Written by: David A. Robertson
Illustrated by: Julie Flett
For Ages: Infant and up
Language: English and Cree
Topics Covered: Indigenous Voices, Residential Schools, First Nations,
Summary: This tender board book explores the history of residential schooling that was inflicted upon Indigenous and First Nations people. A young girl helps her grandmother in the garden and asks questions about things her grandmother does, such as wearing bright colors, having long hair, and speaking in Cree. The narrator’s grandmother tells of the times in her childhood that she was forced to live in a residential school, and had her autonomy, culture, and language taken away.
The book’s typography changes colors when speaking about past and present, which is a beautiful representation and goes well with Flett’s illustrations. The book approaches this time in history in an accurate and easy to understand way for young children. It is a story of a young girl subverting authority with an emphasis on explanation and healing; a grandmother living her truth despite those that tried to steal her culture demanding submission from the Indigenous children they took from their families under the guise of education.
- How would you feel if you were told not to do things important to your family and culture?
- How do you think the children feel when they sneak away and remind themselves how important their culture is to their identity?
- Do you think the children feel better once they’re back with their families instead of at the residential school?
Continuing the Conversation:
- Residential schooling is an important part of Indigenous history. Learn about all types of schooling as part of an in-depth unit about schools around the world, as well as in your community.
- Invite a classroom guest to come and talk about their culture!
- Talk with elders in your community about how they grew up. What things are different from how you’re growing up today? What things are the same?
About the Author & the Illustrator:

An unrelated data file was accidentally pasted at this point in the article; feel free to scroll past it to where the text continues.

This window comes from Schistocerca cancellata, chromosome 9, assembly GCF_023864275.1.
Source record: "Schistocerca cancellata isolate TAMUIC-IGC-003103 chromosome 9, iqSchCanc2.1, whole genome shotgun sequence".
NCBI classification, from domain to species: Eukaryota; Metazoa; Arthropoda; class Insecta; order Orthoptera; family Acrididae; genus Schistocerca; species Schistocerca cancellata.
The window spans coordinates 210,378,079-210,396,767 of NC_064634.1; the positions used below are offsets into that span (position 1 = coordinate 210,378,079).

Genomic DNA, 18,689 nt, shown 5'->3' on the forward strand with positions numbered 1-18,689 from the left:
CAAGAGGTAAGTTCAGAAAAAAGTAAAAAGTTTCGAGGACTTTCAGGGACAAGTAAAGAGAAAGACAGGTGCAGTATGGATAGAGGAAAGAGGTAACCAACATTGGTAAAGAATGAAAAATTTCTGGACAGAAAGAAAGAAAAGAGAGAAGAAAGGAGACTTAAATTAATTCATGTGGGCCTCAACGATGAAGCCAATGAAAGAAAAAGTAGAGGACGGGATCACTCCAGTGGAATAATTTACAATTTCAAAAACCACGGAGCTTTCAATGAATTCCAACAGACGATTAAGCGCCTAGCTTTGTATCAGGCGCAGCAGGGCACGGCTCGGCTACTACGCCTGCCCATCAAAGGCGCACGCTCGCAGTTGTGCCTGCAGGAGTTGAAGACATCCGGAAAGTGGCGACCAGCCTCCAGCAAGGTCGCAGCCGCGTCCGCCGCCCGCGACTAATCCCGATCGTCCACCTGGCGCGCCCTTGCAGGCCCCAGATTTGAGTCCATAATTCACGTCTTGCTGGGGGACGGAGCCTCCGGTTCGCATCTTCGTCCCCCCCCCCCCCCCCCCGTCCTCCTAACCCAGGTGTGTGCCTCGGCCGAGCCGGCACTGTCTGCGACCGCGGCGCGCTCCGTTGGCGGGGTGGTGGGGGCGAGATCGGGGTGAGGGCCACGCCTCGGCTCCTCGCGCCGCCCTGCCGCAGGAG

David A. Robertson is an award-winning writer. His books include When We Were Alone (Governor General’s Literary Award winner, McNally Robinson Best Book for Young People winner, TD Canadian Children’s Literature Award finalist), Will I See? (winner of the Manuela Dias Book Design and Illustration Award Graphic Novel Category), and the YA novel Strangers. David educates as well as entertains through his writings about Canada’s Indigenous Peoples reflecting their cultures, histories, communities, as well as illuminating many contemporary issues. David is a member of Norway House Cree Nation. He lives in Winnipeg.
Julie Flett is a Cree-Metis author, illustrator, and artist. She has received many awards including the 2017 Governor General’s Award for Children’s Literature for her work on When We Were Alone by David Robertson (High Water Press), the 2016 American Indian Library Association Award for Best Picture Book for Little You by Richard Van Camp (Orca Books), and she is the three-time recipient of the Christie Harris Illustrated Children’s Literature Award for Owls See Clearly at Night; A Michif Alphabet, by Julie Flett, Dolphin SOS, by Roy Miki and Slavia Miki (Tradewind Books), and My Heart Fills with Happiness, by Monique Gray Smith (Orca Books). Her own Wild Berries (Simply Read Books) was featured in The New York Times and included among Kirkus’s Best Children’s Books of 2013. Wild Berries was also chosen as Canada’s First Nation Communities Read title selection for 2014–2015.